The profession of accounting is one that provides a service. But service to what end? You like to work with numbers and make things balance – you get to do that full time in your job. Is that why you work? You want to take care of yourself and your loved ones by earning a nice living. Is that your goal? You share your profits with your co-workers in the form of salaries, bonuses, and benefits. Is that why you do what you do? I know in my public accounting career, I didn’t hear anything more than these descriptions when my colleagues would discuss why we were doing what we were doing.
More and more we hear younger workers in all professions talking about why they work, and while compensation, benefits, and enjoying what they do are all valued, just as important is how the work is done and why it is done. The value of having a purpose for what you are doing is difficult to quantify, but its importance cannot be overlooked.
How much better do you feel when you have set a goal and can see that goal being accomplished, as opposed going through the motions of trudging to work, sitting at a desk, moving papers around, entering numbers on screens, footing and checking, making sure numbers balance, going home at the end of the day, and planning to come back to work and do it all over again. And again. And again.
Considering the bigger picture can be difficult when those seemingly mundane items still do need to get done. But if you are convinced you are making a difference, helping others succeed, changing even one small part of the world for the better, isn’t that going to be a bigger motivator than a paycheck or a balanced column of numbers?
A fascinating article in Harvard Business Review last year, “How an Accounting Firm Convinced Its Employees They Could Change the World,” explained a transformation at Big Four firm KPMG as the firm considered its purpose. After much research and interviews, the firm created its purpose statement: “Inspire confidence. Empower Change.” A campaign to explain the meaning of the statement and to inspire workers ensued, and all 27,000 partners and employees were encouraged to participate. Asked to share stories of how their work is making a difference, employees accepted the challenge of coming up with 10,000 stories and the firm offered an incentive of extra days off if the goal was met. 42,000 stories were shared.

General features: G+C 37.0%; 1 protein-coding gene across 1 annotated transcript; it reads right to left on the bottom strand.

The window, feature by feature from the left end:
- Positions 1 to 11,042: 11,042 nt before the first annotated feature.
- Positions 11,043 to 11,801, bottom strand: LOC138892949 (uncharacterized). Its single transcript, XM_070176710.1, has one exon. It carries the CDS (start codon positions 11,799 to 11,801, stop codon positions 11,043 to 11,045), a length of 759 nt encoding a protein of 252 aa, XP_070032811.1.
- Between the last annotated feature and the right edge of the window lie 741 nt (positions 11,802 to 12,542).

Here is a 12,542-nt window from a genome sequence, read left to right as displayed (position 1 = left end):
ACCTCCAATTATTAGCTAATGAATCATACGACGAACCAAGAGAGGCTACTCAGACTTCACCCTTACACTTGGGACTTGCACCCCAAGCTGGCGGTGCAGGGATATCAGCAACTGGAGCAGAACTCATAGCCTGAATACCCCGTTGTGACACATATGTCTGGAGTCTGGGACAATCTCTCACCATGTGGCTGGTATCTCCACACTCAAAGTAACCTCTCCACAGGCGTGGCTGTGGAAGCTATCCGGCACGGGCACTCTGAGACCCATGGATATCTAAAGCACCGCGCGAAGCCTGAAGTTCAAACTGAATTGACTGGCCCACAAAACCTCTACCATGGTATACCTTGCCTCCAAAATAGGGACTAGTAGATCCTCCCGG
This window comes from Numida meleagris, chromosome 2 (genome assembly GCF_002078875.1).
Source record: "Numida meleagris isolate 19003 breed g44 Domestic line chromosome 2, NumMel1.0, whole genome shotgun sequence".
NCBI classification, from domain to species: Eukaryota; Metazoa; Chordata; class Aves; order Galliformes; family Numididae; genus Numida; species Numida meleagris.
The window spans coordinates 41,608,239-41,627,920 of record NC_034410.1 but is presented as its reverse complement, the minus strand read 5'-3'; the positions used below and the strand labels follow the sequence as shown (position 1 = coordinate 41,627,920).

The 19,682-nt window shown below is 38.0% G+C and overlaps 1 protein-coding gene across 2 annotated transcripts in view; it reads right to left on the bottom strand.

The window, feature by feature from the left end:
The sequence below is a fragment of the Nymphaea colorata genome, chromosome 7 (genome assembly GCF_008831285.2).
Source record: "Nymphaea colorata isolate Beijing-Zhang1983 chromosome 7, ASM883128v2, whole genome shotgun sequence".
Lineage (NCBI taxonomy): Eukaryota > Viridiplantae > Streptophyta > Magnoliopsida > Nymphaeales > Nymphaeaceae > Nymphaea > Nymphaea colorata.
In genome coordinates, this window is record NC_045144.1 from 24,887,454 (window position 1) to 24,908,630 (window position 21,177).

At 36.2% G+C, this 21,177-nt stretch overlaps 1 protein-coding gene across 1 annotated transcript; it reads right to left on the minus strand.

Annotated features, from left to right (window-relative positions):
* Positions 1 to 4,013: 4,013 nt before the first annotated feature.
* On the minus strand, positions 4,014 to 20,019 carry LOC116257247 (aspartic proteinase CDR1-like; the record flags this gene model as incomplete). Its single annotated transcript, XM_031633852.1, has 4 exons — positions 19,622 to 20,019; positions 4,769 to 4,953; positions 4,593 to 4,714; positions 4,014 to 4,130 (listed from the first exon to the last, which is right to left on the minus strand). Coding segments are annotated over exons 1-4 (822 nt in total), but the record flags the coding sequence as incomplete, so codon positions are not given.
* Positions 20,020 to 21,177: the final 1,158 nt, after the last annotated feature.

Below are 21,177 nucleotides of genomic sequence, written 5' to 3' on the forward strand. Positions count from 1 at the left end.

Employee enthusiasm has increased as has pride in the company, job stability has risen, the firm climbed to the highest of the Big Four in the FORTUNE magazine 100 Best Companies to Work Four list and has remained there. And the positive statistics span the generations at KPMG.
KPMG is just one example, but changing the culture of one of the largest accounting firms in the world has to be significantly more difficult than changing the culture of your own firm. What is your purpose? What makes you want to continue doing what you do? And how to you communicate that purpose with your colleagues and your clients?
What story will you tell potential new hires? How will you continue to attract and retain clients? How do the services you offer fit with the purpose you are trying to achieve? How do the staffing choices you make fit with your goals? These are questions you should be considering, and as we wrap up the end of the year, there is no better time than now to take a breath and map out a purposeful game plan for the future. You and everyone around you will be thankful for that.
See inside November 2016
Apps We Love – Tech for the Holidays!
It’s holiday season, and whether you are celebrating family, religion, tradition, or just counting on some time off before busy season, these apps will help you through the days ahead. Get organized, plan menus, stay on top of your gift giving ...